Many teenagers can’t wait to get their driver’s license to exercise their newfound independence. But with AAA’s 100 Deadliest Days wreaking havoc across the U.S., it’s important to lay the groundwork for safe driving before your teen gets behind the wheel. The 100 Deadliest Days refers to the period between Memorial Day and Labor Day where car accidents are more common, especially for teen drivers who are more inexperienced on the road.
With the COVID-19 pandemic leaving many summer jobs canceled, there are more teen drivers on the road this summer than ever. So how can you keep your own teens safe while they’re behind the wheel? Here are a few tips you can use to teach your kids to be safer drivers.
Teach them to keep their eyes on the road
It’s important that your teen driver knows that just because they know how to drive a car doesn’t mean the other people on the road around them do. For instance, slips and falls may be the number one cause of accidents in public buildings but 52% of personal injury lawsuits are largely caused by automobile accidents.
Drivers who file a personal injury claim against another driver do so because the accident was caused by the other driver’s negligence or malicious intent. That said, be sure that your teen knows to keep an eye out on the road for other drivers who may not be obeying the rules of the road. It may also be a good idea for your teen to sign up for a defensive driving class so they’ll be more prepared for unexpected events.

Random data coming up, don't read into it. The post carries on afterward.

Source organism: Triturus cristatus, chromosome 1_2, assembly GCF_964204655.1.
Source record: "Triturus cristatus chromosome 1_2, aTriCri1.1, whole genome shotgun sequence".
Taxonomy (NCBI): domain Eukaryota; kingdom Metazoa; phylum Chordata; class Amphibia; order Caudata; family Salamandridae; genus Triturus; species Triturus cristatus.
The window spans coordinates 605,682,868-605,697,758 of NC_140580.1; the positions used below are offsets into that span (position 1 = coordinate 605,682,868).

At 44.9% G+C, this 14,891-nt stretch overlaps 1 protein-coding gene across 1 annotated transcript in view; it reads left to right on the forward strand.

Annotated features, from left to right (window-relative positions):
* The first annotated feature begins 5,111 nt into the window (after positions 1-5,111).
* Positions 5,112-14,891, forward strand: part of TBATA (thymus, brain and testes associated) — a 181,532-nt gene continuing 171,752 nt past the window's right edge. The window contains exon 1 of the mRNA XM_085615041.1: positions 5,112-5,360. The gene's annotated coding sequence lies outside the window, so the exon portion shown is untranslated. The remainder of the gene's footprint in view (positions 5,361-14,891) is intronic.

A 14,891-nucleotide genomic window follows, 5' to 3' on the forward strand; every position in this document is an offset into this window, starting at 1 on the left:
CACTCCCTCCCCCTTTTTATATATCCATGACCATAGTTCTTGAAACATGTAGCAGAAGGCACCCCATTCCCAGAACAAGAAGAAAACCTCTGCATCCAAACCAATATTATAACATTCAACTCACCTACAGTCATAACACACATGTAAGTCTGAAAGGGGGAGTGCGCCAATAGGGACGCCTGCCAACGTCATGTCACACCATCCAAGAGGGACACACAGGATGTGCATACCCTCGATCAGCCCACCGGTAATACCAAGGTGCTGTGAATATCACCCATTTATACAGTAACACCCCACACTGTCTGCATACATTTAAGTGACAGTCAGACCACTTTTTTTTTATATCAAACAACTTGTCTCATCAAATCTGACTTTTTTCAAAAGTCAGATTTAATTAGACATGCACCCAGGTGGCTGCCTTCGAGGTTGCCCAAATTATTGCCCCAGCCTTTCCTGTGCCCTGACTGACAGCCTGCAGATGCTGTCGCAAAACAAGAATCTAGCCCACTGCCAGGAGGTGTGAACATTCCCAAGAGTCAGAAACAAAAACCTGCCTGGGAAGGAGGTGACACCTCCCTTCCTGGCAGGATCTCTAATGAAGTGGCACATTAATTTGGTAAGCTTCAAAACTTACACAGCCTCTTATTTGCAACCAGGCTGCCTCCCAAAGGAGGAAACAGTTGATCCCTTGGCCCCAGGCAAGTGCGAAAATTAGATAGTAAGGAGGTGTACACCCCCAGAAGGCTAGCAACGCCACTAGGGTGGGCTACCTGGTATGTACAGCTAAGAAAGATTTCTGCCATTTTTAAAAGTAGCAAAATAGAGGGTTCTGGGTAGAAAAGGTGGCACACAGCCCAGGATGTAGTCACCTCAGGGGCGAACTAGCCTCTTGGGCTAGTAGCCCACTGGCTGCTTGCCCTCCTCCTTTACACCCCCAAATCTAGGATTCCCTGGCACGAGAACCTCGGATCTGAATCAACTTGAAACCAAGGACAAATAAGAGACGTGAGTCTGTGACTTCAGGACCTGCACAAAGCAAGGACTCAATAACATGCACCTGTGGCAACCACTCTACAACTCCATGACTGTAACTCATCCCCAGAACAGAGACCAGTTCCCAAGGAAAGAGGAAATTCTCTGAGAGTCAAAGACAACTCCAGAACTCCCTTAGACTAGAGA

Avoid blind spots
Not all cars on the road are created equal. Large vehicles and big rigs have larger blind-spot areas than passenger vehicles and they weight a significant amount more, too. Refrigerated trailers can weigh up to 15,000 pounds and carry 44,000. Needless to say, no one wants a large vehicle to smack into their car.
To help your teen feel safe around these vehicles, teach them to avoid trucks’ blind spots. Trucks’ blind spots are located 30 feet behind the truck, 20 feet in front of the truck, two lanes wide on the right side, and one lane wide on the driver’s side. Always stay ahead of the truck or slow down so that the truck driver is capable of seeing you in their side mirrors.
Set a driving curfew
Even if your teen doesn’t have a designated curfew, it may be a good idea to set up a driving curfew for them. This is because many car accidents involving teen drivers typically happen at night because it’s more difficult to see on the road. Animals are also harder to see at night and even the most experienced drivers can end up injured in an accident involving a deer.
It’s always important to prompt safe driving for your teen, but especially during the 100 Deadliest Days. By following the tips above, you can feel confident knowing your teen will be safer behind the wheel this summer.